Labor Cutting It's Own Throat

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Labor Cutting its Own Throat.

In the columns of "Le Revolt," an excellent Anarchistic journal published at Geneva, occur the following admirable comments on the late riots at Marseilles between French and Italian laborers, ostensibly because of the Tunisian troubles, but really because of the effect of Italian labor on wages, the situation at Marseilles being similar in kind to that produced by the Chinese at San Francisco: —

Our readers abroad already know from the daily journals the particulars of the recent sad occurrences at Marseilles. As the French troops, returning from Tunis, were entering the city, a few people, excited by the rascally opportunists who seek to awaken in France the spirit of exclusive patriotism, rushed upon the Italian club-house under the pretext that hisses for the troops had proceeded therefrom. We can hardly believe that the club-house was the source of the hisses, as there was no one in it at the time. But, even if it was, what right have French workingmen to do with the malice of the Italian bourgeoisie against the French bourgeoisie arising from the act of the latter in depriving the former of a field of exploitation in Tunis. Let the bourgeoisie quarrel among themselves ; it is not for laborers to interfere.

But the altercations, succeeding one another, soon took on quite another character. French laborers rushed upon Italian laborers to drive them from Marseilles, where they come to work at cheap rates and reduce wages. Knife-thrusts, men thrown into the water, dozens severely wounded, a few killed, — these are the results of the sad days during which workingmen, allowing themselves to be excited by the dregs of the bourgeoise press, cut one another's throats, instead of going in a body to demolish the presses of the journals that stirred up, by their false stories, a spirit of hatred between laborers of two nationalities.

The scoundrels who wish to achieve an autocratic reign in France desire war; they hope to stifle in a foreign war the revolution which they feel approaching, and which, bursting out in France, would embrace all Europe. That deputy tearing down the Italian escutcheon, does he not show clearly the aim of opportunism ? A war in order to obtain the dictatorship, to drown in the blood and smoke of battle the socialistic movement, — such is their object. And we, workingmen, shall we be stupid enough to become the instruments of their machination, the accomplices of the aspirants for power :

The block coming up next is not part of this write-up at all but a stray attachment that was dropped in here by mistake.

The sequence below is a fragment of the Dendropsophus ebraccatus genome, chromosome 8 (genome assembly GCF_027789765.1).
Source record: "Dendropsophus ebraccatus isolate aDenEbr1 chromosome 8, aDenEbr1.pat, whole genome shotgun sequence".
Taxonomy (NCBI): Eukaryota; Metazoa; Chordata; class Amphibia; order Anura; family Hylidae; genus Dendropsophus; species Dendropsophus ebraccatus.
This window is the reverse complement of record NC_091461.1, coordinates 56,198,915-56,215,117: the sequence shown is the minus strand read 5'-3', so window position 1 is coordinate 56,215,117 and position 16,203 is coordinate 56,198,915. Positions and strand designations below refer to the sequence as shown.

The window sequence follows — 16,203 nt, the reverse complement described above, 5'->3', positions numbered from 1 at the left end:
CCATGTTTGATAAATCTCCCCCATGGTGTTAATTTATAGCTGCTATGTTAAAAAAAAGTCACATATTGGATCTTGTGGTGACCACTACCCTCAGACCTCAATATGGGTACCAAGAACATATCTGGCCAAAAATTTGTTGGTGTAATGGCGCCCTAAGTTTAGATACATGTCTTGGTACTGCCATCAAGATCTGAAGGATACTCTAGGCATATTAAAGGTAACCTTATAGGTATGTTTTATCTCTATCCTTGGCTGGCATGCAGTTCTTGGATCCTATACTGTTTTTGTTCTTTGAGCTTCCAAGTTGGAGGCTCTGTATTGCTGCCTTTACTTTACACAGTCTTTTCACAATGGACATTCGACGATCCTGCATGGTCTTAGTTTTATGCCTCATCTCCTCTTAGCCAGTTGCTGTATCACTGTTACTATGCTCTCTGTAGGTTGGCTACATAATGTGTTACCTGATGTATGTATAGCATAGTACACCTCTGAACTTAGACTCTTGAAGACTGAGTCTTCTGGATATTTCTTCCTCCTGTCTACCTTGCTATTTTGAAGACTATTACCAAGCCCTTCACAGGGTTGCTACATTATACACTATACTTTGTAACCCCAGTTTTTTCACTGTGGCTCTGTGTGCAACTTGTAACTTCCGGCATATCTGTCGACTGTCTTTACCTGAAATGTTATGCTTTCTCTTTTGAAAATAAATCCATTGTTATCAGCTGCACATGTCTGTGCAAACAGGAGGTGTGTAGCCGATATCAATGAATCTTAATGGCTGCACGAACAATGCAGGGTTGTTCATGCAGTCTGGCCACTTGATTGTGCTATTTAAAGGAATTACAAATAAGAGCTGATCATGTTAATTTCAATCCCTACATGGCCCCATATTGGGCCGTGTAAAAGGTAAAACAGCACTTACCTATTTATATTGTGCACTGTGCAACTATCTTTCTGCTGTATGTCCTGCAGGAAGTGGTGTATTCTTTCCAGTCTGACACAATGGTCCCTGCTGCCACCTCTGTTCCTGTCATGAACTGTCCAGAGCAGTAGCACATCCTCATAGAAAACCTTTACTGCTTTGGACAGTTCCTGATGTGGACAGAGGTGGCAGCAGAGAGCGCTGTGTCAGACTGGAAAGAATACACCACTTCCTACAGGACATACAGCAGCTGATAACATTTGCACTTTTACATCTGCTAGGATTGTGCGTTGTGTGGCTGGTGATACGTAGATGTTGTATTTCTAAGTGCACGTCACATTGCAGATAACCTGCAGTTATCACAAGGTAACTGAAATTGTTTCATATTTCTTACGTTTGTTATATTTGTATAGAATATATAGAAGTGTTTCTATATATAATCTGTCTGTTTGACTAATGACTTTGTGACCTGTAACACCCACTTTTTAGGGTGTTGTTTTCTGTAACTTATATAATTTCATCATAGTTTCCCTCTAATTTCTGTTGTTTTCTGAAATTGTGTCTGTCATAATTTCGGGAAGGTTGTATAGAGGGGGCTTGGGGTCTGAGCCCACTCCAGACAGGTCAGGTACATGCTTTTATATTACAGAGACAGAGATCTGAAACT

No! It is not by hunting down the starving men that came from Italy that the French laborer will succeed in improving his condition. It is by establishing an international alliance of the exploited of all countries in order to oppose to the international league of the famishers the international league of the famished. Let us not whet our knives for workingmen more wretched than ourselves. Let us whet them for the exploiters, the international bourgeoisie; and let us learn to strike hard that we may kill the venomous beast which feeds on our blood, sowing among us the seeds of hatred in order the better to rule us. Let us raise the flag which is the standard of all the oppressed, without distinction of race or nationality, the banished flag which makes our oppressors tremble, the flag of the International Working-people's Association.